“They denied us because we are a same-sex couple,” said Jain, who grew up in New Delhi. “This is a violation of the Indian constitution, which prohibits discrimination on the basis of sex; so we filed suit.”
“Parag and I are hopeful for a positive verdict. If our case wins, it would bring marriage equality to nearly 1.4 billion people across India,” he continued. “Just to put that in perspective, the total number of people today who live in a country with marriage equality is about 1.4 billion. That means our cases together could double the global population of places who live in a place with marriage equality.”
“We need a mechanism to help build allies in our community and to help provide the support that LGBTQ people need,” Mehta added, encouraging people to donate to Desi Rainbow.
Rayman Kaur Mathoda, Desi Rainbow’s board chair, challenged allies to put their dollars behind their vocal support. Her family announced a $50,000 donation to the organization’s ongoing work.
Founded and led by Aruna Rao, a straight cisgender mother of a transgender adult, the nonprofit has served more than 2,000 LGBTQ+ South Asians and their families since 2020. The goal is to serve 10,000 in three years; a million in the next 10 years.
Mathoda, a wife and mother of four, recalled how painful the lack of family and community support can be.
“For most of us who come out in the desi community…coming out is still a negative experience,” she said. “It is not a moment of pride. It is a moment of shame.”
Mathoda thanked all allies in particular for making the road easier for queer South Asians. To find the love and acceptance they want and need.
January 18, 2023January 18, 2023 5min readBy Arun S.
From receiving his MBA from Harvard business school to being the CEO of Asia’s largest music festival brand Sunburn, Karan Singh combined his interests to push his passion for music! Singh received his bachelor’s degree in management from the London School of Economics and Political Science. He worked as an investment banker for three years at Ambit Corporate Finance before working at Sunburn which is a part of his family’s business. Sunburn started providing the music festival experience starting in the year 2007. The first festival was in Candolim, Goa. The music festival brand has put on over 5,000 events over the past 15 years. In 2022 The Sunburn Festival will be in it’s 16th year. Continue reading to learn more about Karan Singh’s journey with the Sunburn music festival!
What does the Sunburn brand offer and what made you have the festival in Goa as opposed to other parts of India?
We believe that Sunburn offers a really unique experience and is a melting pot of diverse people & cultures from not only across India but around the world. Goa is the ideal setting for this as there is something magical about Goa in the winter-time and truly enables us to tap into that global audience.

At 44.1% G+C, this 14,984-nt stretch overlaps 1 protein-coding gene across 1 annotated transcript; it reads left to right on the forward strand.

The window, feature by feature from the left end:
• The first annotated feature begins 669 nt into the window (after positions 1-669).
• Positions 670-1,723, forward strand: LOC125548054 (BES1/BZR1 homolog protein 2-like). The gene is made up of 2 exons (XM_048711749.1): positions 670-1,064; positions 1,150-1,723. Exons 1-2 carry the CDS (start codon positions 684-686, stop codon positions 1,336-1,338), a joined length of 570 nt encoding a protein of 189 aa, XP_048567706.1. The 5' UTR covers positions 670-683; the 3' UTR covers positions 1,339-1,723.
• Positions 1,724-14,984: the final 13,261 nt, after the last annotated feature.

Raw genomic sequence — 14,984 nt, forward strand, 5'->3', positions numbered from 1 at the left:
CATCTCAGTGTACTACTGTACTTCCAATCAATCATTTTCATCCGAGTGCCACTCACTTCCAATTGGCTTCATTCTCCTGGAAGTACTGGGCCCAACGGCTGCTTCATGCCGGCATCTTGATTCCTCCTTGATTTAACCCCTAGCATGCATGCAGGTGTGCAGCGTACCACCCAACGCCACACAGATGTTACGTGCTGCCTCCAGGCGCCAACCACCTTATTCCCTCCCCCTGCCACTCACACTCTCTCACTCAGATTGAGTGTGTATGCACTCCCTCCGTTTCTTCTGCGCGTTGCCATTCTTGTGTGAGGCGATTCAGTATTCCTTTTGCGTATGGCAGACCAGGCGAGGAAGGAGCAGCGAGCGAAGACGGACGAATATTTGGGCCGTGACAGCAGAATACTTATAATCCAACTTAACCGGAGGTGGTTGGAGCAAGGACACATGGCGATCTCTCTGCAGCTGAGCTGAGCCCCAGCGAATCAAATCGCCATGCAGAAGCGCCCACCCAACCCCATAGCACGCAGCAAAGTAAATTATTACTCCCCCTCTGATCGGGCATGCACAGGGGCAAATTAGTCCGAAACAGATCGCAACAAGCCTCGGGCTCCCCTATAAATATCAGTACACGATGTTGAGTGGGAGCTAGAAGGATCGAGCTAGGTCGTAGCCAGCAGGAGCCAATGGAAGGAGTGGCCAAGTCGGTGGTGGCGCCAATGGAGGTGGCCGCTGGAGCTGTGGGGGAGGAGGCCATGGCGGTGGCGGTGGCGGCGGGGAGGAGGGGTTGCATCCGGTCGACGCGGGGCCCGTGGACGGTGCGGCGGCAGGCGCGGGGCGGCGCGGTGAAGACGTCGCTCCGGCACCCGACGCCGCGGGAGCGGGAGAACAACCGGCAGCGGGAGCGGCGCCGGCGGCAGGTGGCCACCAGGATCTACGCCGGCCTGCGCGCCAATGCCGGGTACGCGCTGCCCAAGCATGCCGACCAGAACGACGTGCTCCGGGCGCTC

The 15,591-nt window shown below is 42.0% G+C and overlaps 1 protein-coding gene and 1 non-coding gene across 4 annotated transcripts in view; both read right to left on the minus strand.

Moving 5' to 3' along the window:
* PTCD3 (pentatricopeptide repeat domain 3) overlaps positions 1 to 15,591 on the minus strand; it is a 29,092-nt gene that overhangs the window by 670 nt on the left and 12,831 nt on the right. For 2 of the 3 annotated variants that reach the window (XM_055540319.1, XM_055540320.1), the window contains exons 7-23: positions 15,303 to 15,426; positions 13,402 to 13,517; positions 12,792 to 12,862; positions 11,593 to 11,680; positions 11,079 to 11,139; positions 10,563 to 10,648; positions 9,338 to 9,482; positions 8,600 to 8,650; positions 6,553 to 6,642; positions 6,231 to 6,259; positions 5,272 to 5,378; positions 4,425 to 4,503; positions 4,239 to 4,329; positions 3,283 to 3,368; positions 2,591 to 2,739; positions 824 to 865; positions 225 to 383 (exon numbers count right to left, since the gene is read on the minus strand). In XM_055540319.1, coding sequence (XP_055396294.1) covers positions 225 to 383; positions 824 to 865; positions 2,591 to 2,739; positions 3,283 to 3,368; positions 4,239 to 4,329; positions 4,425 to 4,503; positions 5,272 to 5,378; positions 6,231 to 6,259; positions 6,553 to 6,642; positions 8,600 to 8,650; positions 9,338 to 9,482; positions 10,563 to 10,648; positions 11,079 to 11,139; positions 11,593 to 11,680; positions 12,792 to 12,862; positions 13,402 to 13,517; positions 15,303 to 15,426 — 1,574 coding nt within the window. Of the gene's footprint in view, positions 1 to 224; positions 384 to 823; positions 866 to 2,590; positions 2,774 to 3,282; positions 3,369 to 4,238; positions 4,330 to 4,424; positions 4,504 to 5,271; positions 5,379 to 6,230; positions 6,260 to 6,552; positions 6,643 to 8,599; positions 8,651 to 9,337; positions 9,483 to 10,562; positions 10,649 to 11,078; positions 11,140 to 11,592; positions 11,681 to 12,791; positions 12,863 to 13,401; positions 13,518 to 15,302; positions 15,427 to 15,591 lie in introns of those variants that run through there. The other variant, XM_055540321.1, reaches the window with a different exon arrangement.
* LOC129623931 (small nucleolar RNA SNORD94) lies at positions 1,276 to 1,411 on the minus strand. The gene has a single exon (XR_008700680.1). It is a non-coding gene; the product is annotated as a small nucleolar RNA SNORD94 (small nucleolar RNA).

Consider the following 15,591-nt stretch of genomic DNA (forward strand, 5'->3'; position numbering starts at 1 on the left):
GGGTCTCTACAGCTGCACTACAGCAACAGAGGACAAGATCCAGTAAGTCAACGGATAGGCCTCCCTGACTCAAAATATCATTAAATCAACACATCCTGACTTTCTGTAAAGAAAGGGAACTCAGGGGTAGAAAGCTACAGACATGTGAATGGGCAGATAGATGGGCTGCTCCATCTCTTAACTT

Safety at live events has always been a concern among concert goers. Considering recent, events more individuals have asked brands and artists to do more to ensure audience safety. What are you doing to ensure safety for live concerts?
Safety is a huge priority for us. We work with the best-in-class security agencies as well as closely with the police and requisite authorities. For anyone in the crowd a Sunburn safety officer will always be close by and easily visible. We also run an awareness drive on both social media and on ground.
What was the first Sunburn Festival like and what did you learn from this experience?
The first ever Sunburn Festival was in December 2007, and I had actually attended it as a fan, not part of the crew. However, it was absolutely eye-opening as the first proper music festival on Indian shores and opened up our minds to a world of possibilities.
As Sunburn houses so many electronic dance musicians who have been your favorites throughout the years?
It is difficult to pick from the list however the favorites for Sunburn, in no order and because of the amount of love they have shown Indian audiences, are Martin Garrix, DJ Snake, Dimitri Vegas & Like Mike, Hardwell and Armin van Buuren.
Do you plan to expand the festival to add other genres into the mix as well as more activities?
We have already expanded into different formats like Arena, Campus, Club, Reload and things like merchandize & academy. In terms of genres, we have been dabbling with genres like rap, hip-hop and pop, however our focus remains on electronic dance music.
What can someone expect from the festival as first-time goers?
Apart from a state-of-the-art production & line-up, one can expect a special experience, meeting interesting people from all over the world, and embarking on a creative journey of the theme for the year.
How does the festival help local musicians from Goa as well as the surrounding areas in India?